These villages were on the front line, part of Russia’s failed attempt to surround and capture kyiv. The same was true for Bucha, another village north of kyiv and the site of the worst atrocities ever uncovered. All of these places are quiet now, allowing forensic investigators to do their job. And the more they search, the more they find.

In Makariv, another small town near kyiv, authorities said they had recently discovered more than 20 corpses, in different yards and houses, many of which bore marks of torture. In the district of Brovary, further east, police have just found six bodies in a cellar, all men apparently executed.

“We saw bodies with stab wounds and marks from beatings, and some with their hands tied with duct tape,” said Oleksandr Omelyanenko, a Kyiv region police official.

“The hardest hit places,” he added, “have been occupied the longest.”

This was the story of Borodyanka and Borodyanka’s psychoneurological retirement home.

Ms Hanitska, 43 and a former school headmistress, said she watched from the windows of the three-story building as Russian trucks drove in. She counted 500.

Then, worried about snipers, the Russians began shelling apartment buildings along the roads, and dozens of residents died under a cascade of rubble, according to emergency service officials.

Shockwaves rocked the home for the disabled, built in the 1970s to house adults with neurological and psychological disorders. Ms Hanitska said some of her patients had become aggressive and three of them even escaped and have yet to be found. Others were terrified and curled up under their beds and in their closets.

“It was more than 10 times scary,” said Ihor Nikolaenko, a patient.

On March 5, it got worse.

That’s when the Chechens introduced themselves. Chechen troops are particularly feared, seen as more ruthless than other Russians, a consequence of years of their own failed separatist war against Russia’s central government.

Ms Hanitska and other staff said they could tell the soldiers were Chechen by their light beards and the language they spoke to each other. Ukrainian authorities posted social media posts referring to Chechens and warning them not to harm patients.

“These are mostly sick people with intellectual disabilities,” Oleksandr Pavliuk, a senior Ukrainian military official, said in a statement. “But these are our people and we can’t and never will leave them.”

At this point, for some people inside, it was too late. Ms Hanitska said her first patient died from exposure to the cold in late February. In early March, half a dozen others died. In total, she lost 13.

It was 20 degrees Fahrenheit inside the building, even colder outside. There was no heat, no electricity, no running water and little food. Borodyanka was besieged, after all.

“We started drinking water from the pond,” Ms Hanitska said. “We all got sick.”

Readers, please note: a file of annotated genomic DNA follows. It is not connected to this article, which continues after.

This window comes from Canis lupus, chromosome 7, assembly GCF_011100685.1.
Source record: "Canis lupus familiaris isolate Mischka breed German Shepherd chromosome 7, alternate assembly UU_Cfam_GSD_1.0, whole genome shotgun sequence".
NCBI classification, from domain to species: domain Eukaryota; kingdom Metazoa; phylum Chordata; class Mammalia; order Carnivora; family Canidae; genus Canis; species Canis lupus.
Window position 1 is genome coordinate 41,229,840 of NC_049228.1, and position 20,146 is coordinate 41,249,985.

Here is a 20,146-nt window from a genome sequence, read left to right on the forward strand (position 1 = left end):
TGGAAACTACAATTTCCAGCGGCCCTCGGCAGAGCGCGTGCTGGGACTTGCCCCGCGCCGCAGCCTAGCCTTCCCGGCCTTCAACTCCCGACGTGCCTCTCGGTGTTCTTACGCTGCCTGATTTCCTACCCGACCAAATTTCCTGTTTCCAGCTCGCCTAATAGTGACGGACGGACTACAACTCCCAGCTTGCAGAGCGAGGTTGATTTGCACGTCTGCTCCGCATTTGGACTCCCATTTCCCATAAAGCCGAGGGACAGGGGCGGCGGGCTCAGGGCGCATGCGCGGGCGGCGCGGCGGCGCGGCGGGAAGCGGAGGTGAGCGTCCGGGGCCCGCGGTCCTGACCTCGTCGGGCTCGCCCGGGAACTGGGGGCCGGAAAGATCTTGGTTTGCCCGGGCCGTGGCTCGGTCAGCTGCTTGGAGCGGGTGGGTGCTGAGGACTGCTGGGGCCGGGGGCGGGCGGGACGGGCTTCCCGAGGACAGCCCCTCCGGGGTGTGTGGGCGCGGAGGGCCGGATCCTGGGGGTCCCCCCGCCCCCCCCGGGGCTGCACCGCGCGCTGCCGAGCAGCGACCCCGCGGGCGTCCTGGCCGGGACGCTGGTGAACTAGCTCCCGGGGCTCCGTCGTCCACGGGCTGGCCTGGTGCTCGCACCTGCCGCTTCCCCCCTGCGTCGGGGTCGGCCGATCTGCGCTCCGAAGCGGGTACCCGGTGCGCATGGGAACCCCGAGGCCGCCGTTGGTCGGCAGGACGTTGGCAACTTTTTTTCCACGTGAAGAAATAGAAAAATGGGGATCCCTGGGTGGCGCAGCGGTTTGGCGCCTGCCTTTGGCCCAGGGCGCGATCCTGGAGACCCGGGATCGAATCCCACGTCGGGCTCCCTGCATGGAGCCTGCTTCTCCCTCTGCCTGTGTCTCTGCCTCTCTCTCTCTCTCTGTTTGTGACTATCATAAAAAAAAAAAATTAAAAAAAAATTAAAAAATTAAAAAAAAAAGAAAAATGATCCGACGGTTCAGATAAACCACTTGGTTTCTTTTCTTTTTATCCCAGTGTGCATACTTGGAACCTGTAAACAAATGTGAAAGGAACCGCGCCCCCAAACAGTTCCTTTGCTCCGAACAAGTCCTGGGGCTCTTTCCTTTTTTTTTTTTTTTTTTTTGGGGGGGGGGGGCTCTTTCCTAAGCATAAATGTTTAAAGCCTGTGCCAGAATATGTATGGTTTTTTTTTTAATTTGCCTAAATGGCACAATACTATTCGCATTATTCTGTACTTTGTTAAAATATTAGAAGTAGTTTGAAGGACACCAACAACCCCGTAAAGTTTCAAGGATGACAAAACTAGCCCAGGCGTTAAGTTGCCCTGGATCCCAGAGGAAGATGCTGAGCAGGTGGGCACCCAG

The Chechen contingent mysteriously withdrew the same day it arrived, but other Russians took their place. They did not allow anyone to leave the building, even to go out to look for food, and they surrounded the building with artillery, mortars and heavy weapons, knowing that the Ukrainians would be reluctant to hit it.

“We have become human shields,” said Taisia ​​Tyschkevych, the house accountant.

The Russians took everyone’s phone. Or that of almost everyone.

Ms Hanitska said she hid hers and used it to communicate secretly. She would peek out the nurse’s office window and spot the Russian vehicles, she said, then send the details to Ukrainian forces. “They were hitting the Russians,” she said. “If we hadn’t done that, the fighting would be in kyiv.”

Many Ukrainian civilians helped in this way, Ukrainian officials said.

While spying on the Russians, Ms Hanitska also cooked meals over an outdoor fire, hustled patients in the basement when the artillery became deafening, provided sleeping accommodations in the hallways for dozens of other people who fled the city’s bombed-out buildings and flocked to his establishment for shelter, and more than anything else, helped calm everyone’s nerves.

On March 13, Ms. Hanitska peeked out the same window and, for the first time in weeks, saw something that made her heart ache: a convoy of yellow buses. She knocked down the door.

“I was either going to get shot,” she said. “Or save people.”

The aid workers had organized a rescue and the Russians finally let the patients go. They were bused to other facilities in less contested areas.

Ms. Hanitska is tough but humble with a dry sense of humor.

When asked how long she had been working from home, she laughed.

“Two months,” she said. “I guess you could say I’m lucky.”

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Newsrust - US Top News: Ukrainians detail terror Russian soldiers inflicted near kyiv